The Austin Metro area ranks 4th among the country’s largest metropolitan areas on the Milken Institute and Greenstreet Real Estate Partners’ 2008 Best Performing Cities list. Texas as a whole did well, with Dallas, Houston, San Antonio, Killeen, and McAllen joining Austin in the top 25 of large metro areas. The top “small metro” area in the country was Midland TX.
Last year Austin ranked number 20 on the list. The list ranks cities according to metrics such as job creation and salary and technology growth.
Is there are corelation between the economic strength of a metro area and its real estate market? Of course there is. Absent the type of speculation that happened in cities like Merced California, a metro area must have solid job growth and positive net migration figures in order to generate the kind of market buyer demand that sustains or propels a real estate market.
Remember, Texas had a soft economy and no real estate price run up during the early/mid 2000’s, and Texas had a relatively low percentage of sub-prime loans, compared to the areas in the U.S. that saw crazy real estate appreciation during those same years. Those 4 years of zero appreciation in Austin from 2001 through most of 2005 are looking pretty good in retrospect. Bleeding out 30,000+ jobs in 2002/2003 was tough medicine back then, but makes for a healthier economy today.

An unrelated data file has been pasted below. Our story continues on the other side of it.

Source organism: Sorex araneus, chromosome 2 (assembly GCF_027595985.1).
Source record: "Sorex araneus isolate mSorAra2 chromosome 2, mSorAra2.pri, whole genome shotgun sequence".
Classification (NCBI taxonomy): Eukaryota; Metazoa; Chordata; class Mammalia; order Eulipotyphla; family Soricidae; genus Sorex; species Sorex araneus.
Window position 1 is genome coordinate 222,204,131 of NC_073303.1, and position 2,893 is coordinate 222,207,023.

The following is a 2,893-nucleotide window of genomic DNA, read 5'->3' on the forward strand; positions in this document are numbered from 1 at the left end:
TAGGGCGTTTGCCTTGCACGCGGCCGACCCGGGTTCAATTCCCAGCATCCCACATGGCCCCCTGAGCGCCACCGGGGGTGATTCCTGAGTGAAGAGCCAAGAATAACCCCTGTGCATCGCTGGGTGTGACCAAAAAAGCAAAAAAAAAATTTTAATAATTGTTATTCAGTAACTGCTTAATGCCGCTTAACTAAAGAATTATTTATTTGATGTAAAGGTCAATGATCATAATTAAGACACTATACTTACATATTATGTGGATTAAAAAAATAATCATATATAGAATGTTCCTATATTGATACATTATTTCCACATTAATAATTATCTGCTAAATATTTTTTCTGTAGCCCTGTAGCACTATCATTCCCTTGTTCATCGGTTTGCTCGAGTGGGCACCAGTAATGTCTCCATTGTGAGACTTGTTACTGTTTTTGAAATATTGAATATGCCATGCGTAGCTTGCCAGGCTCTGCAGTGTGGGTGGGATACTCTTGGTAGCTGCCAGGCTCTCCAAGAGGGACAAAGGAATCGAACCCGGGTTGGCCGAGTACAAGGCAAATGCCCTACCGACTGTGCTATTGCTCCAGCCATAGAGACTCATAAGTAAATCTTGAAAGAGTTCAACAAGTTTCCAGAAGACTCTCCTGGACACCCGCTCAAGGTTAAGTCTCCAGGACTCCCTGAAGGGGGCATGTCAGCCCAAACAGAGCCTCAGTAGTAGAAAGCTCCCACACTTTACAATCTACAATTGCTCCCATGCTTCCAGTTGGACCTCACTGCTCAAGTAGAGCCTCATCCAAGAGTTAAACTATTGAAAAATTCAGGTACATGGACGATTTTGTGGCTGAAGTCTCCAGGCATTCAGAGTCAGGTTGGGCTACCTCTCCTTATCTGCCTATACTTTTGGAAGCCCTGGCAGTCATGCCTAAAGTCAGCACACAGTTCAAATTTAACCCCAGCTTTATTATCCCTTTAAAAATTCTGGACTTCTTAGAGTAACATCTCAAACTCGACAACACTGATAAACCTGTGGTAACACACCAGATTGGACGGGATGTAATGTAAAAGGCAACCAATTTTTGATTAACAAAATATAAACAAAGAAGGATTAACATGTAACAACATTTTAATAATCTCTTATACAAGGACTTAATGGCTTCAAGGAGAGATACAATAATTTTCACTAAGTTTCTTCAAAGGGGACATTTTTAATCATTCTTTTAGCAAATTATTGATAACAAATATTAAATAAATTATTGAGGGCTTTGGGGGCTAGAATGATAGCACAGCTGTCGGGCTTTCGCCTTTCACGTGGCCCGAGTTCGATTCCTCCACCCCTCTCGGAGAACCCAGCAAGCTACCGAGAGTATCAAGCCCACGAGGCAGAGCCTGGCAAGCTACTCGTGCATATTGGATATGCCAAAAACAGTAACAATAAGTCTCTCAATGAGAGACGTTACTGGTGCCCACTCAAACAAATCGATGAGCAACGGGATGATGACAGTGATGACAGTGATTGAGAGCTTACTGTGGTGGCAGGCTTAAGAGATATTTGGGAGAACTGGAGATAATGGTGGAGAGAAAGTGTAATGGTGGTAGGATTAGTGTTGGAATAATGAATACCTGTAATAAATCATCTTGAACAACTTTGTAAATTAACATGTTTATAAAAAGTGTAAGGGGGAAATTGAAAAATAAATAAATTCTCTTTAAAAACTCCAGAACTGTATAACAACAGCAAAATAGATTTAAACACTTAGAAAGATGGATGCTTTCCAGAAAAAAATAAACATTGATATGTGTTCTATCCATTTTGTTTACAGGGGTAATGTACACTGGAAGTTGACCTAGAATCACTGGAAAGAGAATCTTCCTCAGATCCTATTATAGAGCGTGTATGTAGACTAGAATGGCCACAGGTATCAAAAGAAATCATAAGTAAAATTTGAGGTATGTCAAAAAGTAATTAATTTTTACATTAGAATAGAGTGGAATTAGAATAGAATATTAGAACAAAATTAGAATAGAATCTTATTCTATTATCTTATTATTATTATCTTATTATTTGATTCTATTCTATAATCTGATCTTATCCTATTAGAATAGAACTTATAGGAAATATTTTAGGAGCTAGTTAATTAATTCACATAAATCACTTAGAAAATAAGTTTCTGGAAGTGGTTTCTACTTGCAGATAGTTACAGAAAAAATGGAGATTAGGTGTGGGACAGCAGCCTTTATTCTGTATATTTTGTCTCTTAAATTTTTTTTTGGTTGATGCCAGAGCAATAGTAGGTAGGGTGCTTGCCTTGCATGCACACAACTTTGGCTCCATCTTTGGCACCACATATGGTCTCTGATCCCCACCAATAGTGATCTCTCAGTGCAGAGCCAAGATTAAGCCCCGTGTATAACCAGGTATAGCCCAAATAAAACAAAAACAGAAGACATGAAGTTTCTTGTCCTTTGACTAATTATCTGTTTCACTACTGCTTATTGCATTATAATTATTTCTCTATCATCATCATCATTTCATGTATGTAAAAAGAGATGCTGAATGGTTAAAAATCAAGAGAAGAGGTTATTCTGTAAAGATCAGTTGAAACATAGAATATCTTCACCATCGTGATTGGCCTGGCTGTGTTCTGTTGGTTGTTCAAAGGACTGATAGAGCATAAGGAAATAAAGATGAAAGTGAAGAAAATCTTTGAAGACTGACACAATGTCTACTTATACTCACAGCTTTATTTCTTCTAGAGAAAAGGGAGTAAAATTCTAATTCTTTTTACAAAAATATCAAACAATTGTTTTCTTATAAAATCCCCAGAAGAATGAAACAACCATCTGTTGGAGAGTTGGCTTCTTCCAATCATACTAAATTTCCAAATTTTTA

Let’s take a look at some of the cities on the list compared to the real estate markets they are experiencing.
According to the list of top 25 appreciating real estate markets in the U.S. as presented at the Housing Predictor website, Austin ranks number 6 for projected appreciation for 2008, with 4% being the predicted appreciation.
As of July 31, 2008, our median value in Austin was up 4.32% for single family homes, but the average sales price is up only 0.44%. Nevertheless, Austin is hanging in tough relative to most of the country.
Forbes list of the 10 worst real estate markets in 2008 includes Stockton CA, Las Vegas NV, Bakersfield CA, Santa Ana-Anaheim CA, Los Angeles-Long Beach CA, Miami-Miami Beach FL, Sarasota-Bradenton FL, Oakland CA, Fresno CA and Fort Lauderdale FL. How many of the aforementioned 10 cities with the worst real estate market are listed in the 2008 Best Performing Cities list? None. Zero. How many are listed in the top 50? One – Fresno at number 47.
I guess this isn’t a news flash. People know this, right? As job growth and population growth go, so goes the real estate market? Well, actually most buyers don’t know this. If they did, they would act as if they knew it. Instead, there are a lot of worried buyers on the sidelines in Austin at present, passing up interest rates in the 5’s and a reasonably good buyer’s market, in favor of the belief that the Austin real estate market is a bubble waiting to burst. It’s not. Austin is in a slowdown in some areas and price ranges, but overall, Austin is enjoying a real estate market and an economy that most of the country would gladly trade for at present. Buyers that know this are out there making good purchase decisions.